It’s nearly that time of the year again: Holiday Season! Thousands of families pack up and depart for the sunny South Coast beaches. For many, it is a time of excitement, relaxation, travelling… wait. Travelling, the part of a holiday that fills most parents with a mixture of dread and anxiety. But fret not! Whether you are travelling with teenagers or toddlers, these 10 tips can transform a potentially dreadful journey into a delightful experience for the whole family.
Plan, plan, plan!
As cold and harsh as it may seem, the spontaneity of ‘figuring out’ your travel route as you go does NOT sit well with tired toddlers or bored teens. Whether you’re camping or staying in hotels, it is never a good start to a holiday to arrive at your destination and find out that all your options are booked out. Plan and book your accommodation as early as possible and keep in mind the magnitude of holiday-goers joining each other at the South Coast. Beds will be booked out.
If you are travelling on a public holiday (remember 16 December is Reconciliation Day) or over the new year, make a call to the restaurants where you plan to stop in advance to confirm whether they are open on that day. Also, plan some extra time into your journey. Younger children love to explore and have not learned to watch the clock or respect a time schedule. You might as well save yourself the exasperation by working around that and allow yourself some breathing space on the schedule.
Stock the first-aid kit…and pack it
Remember to check and stock up on the vital items: plasters, antihistamines, sting treatment, painkilling syrup and antiseptic wipes. Also include a thermometer, especially when travelling with younger children. The change of environment sometimes results in kids falling ill – be prepared. Step up your parent-game and pack a beach bag first aid kit. This can contain items like extra sunscreen (use the spray kind to get it done fast for overly excited kids), lip balm with SPF, extra drinking water and baby powder to dust sand off skin. Click here for a beach bag first aid inventory.
Pack sensibly and functionally
Aside from the obvious packing for the weather, have a rough idea of what to expect from your holiday schedule. Are you planning to go to the mall, the theatre, an ice skating rink? Do a lot of walking? Remember that even though older children might be ready to take on more responsibility in preparing for a holiday, don’t allow them the sole responsibility of packing their own bags. Guide them with the necessary input, and save yourself a trip to the shops.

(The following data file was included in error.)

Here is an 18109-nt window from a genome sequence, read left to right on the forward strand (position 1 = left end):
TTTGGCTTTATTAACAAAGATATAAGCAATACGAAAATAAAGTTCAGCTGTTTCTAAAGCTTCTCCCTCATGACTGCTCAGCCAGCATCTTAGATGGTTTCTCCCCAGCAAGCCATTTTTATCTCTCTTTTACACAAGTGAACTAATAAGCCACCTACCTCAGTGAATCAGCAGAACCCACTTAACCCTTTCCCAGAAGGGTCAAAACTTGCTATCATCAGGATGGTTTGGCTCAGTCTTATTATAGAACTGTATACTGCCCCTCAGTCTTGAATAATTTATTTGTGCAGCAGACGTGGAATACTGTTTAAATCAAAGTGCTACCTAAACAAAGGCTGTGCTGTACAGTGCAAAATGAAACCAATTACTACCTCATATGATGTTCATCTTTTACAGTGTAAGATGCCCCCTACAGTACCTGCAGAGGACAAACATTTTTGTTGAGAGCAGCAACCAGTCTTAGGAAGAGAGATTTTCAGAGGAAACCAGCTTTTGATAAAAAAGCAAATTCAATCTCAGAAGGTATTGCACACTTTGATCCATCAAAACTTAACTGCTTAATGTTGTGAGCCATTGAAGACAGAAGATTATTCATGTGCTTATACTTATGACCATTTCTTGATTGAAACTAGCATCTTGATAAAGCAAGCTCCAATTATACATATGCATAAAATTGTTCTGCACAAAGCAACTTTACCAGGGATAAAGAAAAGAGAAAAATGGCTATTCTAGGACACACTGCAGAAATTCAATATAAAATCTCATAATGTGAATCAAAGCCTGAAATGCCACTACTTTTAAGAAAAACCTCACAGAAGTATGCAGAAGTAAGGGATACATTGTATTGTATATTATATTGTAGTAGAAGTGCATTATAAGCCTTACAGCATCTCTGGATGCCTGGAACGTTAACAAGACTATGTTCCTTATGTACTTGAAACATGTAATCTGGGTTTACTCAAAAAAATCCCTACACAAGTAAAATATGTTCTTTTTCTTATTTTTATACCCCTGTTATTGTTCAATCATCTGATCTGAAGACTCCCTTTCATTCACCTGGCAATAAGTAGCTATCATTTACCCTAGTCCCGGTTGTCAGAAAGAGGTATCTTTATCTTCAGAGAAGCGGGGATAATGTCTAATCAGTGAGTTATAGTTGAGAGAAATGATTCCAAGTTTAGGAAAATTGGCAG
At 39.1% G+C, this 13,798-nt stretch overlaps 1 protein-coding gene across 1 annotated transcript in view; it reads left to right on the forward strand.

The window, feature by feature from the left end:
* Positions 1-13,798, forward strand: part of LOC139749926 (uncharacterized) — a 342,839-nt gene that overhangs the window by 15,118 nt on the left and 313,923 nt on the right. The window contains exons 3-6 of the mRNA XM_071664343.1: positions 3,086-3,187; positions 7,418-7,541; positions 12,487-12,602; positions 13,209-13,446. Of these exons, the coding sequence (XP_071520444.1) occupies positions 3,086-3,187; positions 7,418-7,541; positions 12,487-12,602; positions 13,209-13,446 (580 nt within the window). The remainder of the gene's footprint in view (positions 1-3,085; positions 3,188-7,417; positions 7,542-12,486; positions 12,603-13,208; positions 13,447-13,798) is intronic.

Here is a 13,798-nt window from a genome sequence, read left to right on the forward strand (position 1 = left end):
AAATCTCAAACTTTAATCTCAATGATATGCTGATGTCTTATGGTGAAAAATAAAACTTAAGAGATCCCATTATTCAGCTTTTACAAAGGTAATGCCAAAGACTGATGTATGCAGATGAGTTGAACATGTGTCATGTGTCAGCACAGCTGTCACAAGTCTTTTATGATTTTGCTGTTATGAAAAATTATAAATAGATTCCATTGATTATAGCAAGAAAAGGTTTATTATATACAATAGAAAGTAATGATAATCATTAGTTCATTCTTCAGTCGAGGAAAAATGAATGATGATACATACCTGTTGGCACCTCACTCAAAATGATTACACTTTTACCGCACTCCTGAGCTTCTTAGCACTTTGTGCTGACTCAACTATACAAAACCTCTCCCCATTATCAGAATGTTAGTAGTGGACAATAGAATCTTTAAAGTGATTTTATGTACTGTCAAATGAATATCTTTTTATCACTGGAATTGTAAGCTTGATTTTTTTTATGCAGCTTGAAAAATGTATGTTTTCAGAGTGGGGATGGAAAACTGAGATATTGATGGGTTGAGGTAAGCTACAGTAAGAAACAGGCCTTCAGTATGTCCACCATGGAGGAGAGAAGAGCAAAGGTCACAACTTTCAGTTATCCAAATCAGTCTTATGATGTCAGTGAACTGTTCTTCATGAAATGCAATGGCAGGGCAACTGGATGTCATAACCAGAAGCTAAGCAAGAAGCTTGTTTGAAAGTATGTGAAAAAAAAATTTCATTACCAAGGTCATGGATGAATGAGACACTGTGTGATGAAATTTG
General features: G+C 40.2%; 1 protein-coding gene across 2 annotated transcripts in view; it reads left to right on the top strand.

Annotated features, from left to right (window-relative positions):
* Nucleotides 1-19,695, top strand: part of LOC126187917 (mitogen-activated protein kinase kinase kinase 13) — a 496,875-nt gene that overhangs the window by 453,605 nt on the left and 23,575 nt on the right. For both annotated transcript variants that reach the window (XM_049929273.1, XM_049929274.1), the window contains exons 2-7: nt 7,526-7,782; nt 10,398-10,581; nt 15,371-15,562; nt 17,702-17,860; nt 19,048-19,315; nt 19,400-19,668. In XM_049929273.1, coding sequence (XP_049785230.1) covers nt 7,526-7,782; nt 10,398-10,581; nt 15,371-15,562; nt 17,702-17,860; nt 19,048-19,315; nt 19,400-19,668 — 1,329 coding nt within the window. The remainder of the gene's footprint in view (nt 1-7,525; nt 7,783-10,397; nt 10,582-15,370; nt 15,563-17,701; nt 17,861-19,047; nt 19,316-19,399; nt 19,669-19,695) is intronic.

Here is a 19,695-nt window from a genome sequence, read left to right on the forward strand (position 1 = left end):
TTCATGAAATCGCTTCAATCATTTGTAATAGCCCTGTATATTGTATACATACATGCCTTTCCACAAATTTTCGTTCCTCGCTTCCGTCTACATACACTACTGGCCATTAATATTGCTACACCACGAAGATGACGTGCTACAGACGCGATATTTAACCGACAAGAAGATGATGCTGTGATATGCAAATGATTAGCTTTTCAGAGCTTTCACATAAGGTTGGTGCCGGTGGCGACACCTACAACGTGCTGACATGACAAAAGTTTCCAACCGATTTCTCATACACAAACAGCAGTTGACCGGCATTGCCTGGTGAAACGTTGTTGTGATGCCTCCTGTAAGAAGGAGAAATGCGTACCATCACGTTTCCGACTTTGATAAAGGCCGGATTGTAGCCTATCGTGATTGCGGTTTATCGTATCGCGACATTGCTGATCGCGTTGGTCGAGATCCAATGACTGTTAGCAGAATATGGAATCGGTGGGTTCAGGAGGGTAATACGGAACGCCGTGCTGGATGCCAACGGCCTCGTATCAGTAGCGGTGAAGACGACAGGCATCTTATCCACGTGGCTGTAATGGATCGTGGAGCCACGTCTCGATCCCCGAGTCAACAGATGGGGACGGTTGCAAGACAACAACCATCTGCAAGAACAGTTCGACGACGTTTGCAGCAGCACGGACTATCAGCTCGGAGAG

Make a list of family games for the road
You never know when you’ll hit a stop and go on the road, or when a flight is unexpectedly delayed. Combat the disappointment and frustration by involving the whole family in a game of “I spy with my little eye”, the Alphabet game, or any other games you happen to have up your sleeve (like it took no research at all, right?). Make sure your tablet is charged and stock up on fun, age-appropriate games for the whole family. Sesame Street Family Play is an app that suggests easy activities that your kids can do together at home or in places like the grocery store, such as spotting boxes of a specific colour. There are fantastic educational apps for older children too. Click here for a list of the best apps for the whole family, as suggested by parents.
On the road:
Sleep on the road
The children, of course. Leaving in the wee hours of the morning not only gets you a head start on other travellers, it also means shorter queues at toll gates and extra daylight hours to spend at the beach. And most important: your kids will get to sleep through a good portion of the journey, making the time spent travelling feel shorter for them (and for you).
Avoid the sweets!
As tempting as it might be to buy yourself 5 minutes of quiet with those sugary treats, remember that to your precious child’s little body there is no other rush quite like a sugar rush. And you’re travelling, which means that you are likely in a confined space. Do the math, be smart, and rather pack savoury snacks like cheese cubes, crackers or vegetable sticks. And choose water, cold drinks are packed with the sugary stuff.
Keep the activities coming
It might be best to keep the activity box with you and supervise the hourly rotation of activities or toys. Handheld puzzles and word searches can do wonders to help pass time spent stuck in a seat. Oh, and never underestimate the power of a good collection of stickers.
Don’t forget the wipes
Even if the entire family is long out of nappies, wipes are still useful for wiping hands after a finger food meal (see Tip no. 6), and antibacterial wipes and hand sanitizer can provide peace of mind during those inevitable stops along the road where the hygiene policies seem questionable.
Involve your children
You might be surprised at the wonders a toddler can capture with a camera (a toddler-friendly one, of course) from their vantage points. This also encourages young kids to take a deeper interest in their surroundings. Older children can be encouraged to keep a travel journal with lists and drawings of things they’ve seen and new things they’ve tried – they might even be inspired to try different foods. Plus, they’ll have a precious memory bundle to look back on as they grow older.
Remember what’s important
You’re going on holiday with your family, and everyone wants to have a nice time. Have your plan, but allow for input and suggestions from the rest of the family, it will make everyone feel more included. You might just be pleasantly surprised with the ideas they come up with.
Finally, keep in mind that hardly anything ever goes according to plan. So plan your journey the best you can, but don’t be too surprised if your journey made other (perhaps even better) plans for you.